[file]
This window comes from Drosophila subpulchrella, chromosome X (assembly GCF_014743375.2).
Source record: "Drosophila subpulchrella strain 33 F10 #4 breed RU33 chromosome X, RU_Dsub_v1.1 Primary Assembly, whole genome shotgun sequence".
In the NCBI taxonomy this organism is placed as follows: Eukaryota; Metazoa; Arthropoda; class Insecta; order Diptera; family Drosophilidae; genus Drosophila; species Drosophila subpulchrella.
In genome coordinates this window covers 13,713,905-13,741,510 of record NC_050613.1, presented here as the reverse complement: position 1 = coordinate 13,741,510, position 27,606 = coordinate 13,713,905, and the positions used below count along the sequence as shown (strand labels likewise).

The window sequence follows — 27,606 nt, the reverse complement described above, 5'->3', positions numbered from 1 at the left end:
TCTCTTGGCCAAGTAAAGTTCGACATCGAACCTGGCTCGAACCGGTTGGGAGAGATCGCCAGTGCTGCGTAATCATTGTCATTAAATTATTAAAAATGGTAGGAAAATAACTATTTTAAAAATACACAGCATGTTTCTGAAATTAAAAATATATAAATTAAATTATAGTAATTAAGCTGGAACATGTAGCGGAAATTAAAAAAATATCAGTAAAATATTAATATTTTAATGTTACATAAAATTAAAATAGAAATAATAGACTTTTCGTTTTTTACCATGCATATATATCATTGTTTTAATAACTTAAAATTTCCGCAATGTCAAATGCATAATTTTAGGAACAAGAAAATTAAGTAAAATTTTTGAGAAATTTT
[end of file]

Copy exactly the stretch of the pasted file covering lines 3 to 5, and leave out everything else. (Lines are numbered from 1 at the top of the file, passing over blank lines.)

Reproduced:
In the NCBI taxonomy this organism is placed as follows: Eukaryota; Metazoa; Arthropoda; class Insecta; order Diptera; family Drosophilidae; genus Drosophila; species Drosophila subpulchrella.
In genome coordinates this window covers 13,713,905-13,741,510 of record NC_050613.1, presented here as the reverse complement: position 1 = coordinate 13,741,510, position 27,606 = coordinate 13,713,905, and the positions used below count along the sequence as shown (strand labels likewise).

The window sequence follows — 27,606 nt, the reverse complement described above, 5'->3', positions numbered from 1 at the left end: